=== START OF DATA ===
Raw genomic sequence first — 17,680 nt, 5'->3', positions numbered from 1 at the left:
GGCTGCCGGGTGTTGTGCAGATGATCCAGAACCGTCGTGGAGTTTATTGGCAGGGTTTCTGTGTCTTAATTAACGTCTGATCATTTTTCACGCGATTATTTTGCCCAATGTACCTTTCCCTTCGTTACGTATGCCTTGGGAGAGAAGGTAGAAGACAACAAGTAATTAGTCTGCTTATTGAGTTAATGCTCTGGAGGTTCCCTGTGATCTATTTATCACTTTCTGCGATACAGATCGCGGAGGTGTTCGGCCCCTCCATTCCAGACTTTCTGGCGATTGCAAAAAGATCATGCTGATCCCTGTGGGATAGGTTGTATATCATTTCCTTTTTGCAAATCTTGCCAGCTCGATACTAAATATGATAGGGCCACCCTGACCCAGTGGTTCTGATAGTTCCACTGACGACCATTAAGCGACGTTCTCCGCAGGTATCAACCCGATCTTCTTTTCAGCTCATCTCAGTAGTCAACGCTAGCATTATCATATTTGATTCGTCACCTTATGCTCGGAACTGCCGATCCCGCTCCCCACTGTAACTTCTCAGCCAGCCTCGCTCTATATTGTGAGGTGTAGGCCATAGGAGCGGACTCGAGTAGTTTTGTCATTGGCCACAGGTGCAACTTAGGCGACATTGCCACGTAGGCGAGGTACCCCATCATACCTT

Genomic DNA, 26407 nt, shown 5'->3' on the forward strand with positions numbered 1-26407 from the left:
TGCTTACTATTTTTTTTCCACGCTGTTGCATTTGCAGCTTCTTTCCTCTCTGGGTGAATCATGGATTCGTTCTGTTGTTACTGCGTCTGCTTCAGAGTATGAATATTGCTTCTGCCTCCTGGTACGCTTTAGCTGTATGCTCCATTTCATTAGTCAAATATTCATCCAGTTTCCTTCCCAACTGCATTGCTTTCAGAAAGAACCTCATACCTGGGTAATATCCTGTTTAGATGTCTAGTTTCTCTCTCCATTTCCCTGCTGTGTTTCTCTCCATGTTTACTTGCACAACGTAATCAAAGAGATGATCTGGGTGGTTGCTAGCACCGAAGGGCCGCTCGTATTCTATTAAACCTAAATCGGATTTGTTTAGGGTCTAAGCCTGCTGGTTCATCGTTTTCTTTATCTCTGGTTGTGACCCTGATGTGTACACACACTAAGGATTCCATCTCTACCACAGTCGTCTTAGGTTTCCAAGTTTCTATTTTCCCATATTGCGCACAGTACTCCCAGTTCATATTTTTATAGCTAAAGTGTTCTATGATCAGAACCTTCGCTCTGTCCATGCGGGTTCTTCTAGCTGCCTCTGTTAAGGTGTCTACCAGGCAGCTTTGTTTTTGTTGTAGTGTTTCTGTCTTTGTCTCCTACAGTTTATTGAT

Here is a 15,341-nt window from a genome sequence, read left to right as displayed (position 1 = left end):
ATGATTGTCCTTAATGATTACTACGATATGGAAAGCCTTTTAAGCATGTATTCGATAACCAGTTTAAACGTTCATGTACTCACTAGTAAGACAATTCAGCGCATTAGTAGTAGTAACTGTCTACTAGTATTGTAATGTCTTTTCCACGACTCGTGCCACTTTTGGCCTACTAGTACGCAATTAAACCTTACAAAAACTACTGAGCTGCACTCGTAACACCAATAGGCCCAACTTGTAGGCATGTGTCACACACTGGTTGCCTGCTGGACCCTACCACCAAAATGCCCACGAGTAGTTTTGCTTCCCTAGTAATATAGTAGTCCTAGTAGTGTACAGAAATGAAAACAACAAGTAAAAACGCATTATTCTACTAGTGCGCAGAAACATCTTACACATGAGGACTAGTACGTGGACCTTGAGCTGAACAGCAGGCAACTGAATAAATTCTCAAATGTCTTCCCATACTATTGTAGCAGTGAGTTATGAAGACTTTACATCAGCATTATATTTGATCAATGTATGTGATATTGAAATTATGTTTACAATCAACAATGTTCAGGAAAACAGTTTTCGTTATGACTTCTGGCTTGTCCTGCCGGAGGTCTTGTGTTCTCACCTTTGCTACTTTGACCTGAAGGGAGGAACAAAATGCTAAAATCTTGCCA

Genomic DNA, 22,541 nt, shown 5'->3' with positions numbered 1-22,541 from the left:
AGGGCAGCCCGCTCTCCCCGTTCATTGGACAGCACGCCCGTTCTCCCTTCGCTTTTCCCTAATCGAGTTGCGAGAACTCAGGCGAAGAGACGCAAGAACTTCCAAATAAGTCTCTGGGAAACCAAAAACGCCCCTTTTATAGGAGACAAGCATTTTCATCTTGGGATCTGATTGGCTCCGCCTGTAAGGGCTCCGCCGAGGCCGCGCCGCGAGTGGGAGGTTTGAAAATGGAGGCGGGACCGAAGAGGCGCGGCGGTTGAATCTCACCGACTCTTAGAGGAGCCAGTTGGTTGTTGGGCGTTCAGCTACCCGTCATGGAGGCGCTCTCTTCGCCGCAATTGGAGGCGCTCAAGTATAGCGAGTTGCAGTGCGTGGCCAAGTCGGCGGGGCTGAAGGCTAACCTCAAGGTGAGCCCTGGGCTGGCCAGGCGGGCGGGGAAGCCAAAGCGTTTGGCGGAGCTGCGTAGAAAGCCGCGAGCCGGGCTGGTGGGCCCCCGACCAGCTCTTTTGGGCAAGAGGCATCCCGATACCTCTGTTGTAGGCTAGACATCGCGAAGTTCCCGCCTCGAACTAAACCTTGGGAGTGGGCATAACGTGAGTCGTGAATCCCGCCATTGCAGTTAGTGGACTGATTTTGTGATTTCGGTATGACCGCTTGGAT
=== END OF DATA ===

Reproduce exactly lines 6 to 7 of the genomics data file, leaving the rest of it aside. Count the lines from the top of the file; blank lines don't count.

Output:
ATGATTGTCCTTAATGATTACTACGATATGGAAAGCCTTTTAAGCATGTATTCGATAACCAGTTTAAACGTTCATGTACTCACTAGTAAGACAATTCAGCGCATTAGTAGTAGTAACTGTCTACTAGTATTGTAATGTCTTTTCCACGACTCGTGCCACTTTTGGCCTACTAGTACGCAATTAAACCTTACAAAAACTACTGAGCTGCACTCGTAACACCAATAGGCCCAACTTGTAGGCATGTGTCACACACTGGTTGCCTGCTGGACCCTACCACCAAAATGCCCACGAGTAGTTTTGCTTCCCTAGTAATATAGTAGTCCTAGTAGTGTACAGAAATGAAAACAACAAGTAAAAACGCATTATTCTACTAGTGCGCAGAAACATCTTACACATGAGGACTAGTACGTGGACCTTGAGCTGAACAGCAGGCAACTGAATAAATTCTCAAATGTCTTCCCATACTATTGTAGCAGTGAGTTATGAAGACTTTACATCAGCATTATATTTGATCAATGTATGTGATATTGAAATTATGTTTACAATCAACAATGTTCAGGAAAACAGTTTTCGTTATGACTTCTGGCTTGTCCTGCCGGAGGTCTTGTGTTCTCACCTTTGCTACTTTGACCTGAAGGGAGGAACAAAATGCTAAAATCTTGCCA

Genomic DNA, 22,541 nt, shown 5'->3' with positions numbered 1-22,541 from the left: